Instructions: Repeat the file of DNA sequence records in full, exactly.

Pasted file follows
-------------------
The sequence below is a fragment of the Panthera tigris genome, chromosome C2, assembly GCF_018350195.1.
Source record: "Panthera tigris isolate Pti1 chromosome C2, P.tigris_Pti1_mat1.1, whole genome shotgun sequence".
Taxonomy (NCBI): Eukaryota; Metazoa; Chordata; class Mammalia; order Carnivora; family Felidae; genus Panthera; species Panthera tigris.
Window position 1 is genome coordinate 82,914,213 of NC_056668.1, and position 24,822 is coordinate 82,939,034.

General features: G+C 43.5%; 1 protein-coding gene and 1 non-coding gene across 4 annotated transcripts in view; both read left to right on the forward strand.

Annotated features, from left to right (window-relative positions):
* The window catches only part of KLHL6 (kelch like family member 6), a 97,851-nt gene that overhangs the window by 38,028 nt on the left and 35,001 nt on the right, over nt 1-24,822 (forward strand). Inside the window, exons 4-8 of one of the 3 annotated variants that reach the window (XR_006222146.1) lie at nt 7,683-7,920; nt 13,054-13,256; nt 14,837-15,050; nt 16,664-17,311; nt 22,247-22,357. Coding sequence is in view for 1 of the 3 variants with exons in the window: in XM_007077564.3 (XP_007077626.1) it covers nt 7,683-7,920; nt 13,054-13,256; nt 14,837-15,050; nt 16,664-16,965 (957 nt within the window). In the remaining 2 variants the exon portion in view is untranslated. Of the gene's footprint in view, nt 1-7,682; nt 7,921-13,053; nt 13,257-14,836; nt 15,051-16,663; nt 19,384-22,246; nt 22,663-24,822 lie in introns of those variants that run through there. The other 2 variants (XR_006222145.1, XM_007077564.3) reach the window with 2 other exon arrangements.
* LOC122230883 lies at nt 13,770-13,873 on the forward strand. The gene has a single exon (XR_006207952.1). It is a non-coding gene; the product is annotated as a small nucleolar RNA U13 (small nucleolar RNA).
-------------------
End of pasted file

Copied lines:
The sequence below is a fragment of the Panthera tigris genome, chromosome C2, assembly GCF_018350195.1.
Source record: "Panthera tigris isolate Pti1 chromosome C2, P.tigris_Pti1_mat1.1, whole genome shotgun sequence".
Taxonomy (NCBI): Eukaryota; Metazoa; Chordata; class Mammalia; order Carnivora; family Felidae; genus Panthera; species Panthera tigris.
Window position 1 is genome coordinate 82,914,213 of NC_056668.1, and position 24,822 is coordinate 82,939,034.

General features: G+C 43.5%; 1 protein-coding gene and 1 non-coding gene across 4 annotated transcripts in view; both read left to right on the forward strand.

Annotated features, from left to right (window-relative positions):
* The window catches only part of KLHL6 (kelch like family member 6), a 97,851-nt gene that overhangs the window by 38,028 nt on the left and 35,001 nt on the right, over nt 1-24,822 (forward strand). Inside the window, exons 4-8 of one of the 3 annotated variants that reach the window (XR_006222146.1) lie at nt 7,683-7,920; nt 13,054-13,256; nt 14,837-15,050; nt 16,664-17,311; nt 22,247-22,357. Coding sequence is in view for 1 of the 3 variants with exons in the window: in XM_007077564.3 (XP_007077626.1) it covers nt 7,683-7,920; nt 13,054-13,256; nt 14,837-15,050; nt 16,664-16,965 (957 nt within the window). In the remaining 2 variants the exon portion in view is untranslated. Of the gene's footprint in view, nt 1-7,682; nt 7,921-13,053; nt 13,257-14,836; nt 15,051-16,663; nt 19,384-22,246; nt 22,663-24,822 lie in introns of those variants that run through there. The other 2 variants (XR_006222145.1, XM_007077564.3) reach the window with 2 other exon arrangements.
* LOC122230883 lies at nt 13,770-13,873 on the forward strand. The gene has a single exon (XR_006207952.1). It is a non-coding gene; the product is annotated as a small nucleolar RNA U13 (small nucleolar RNA).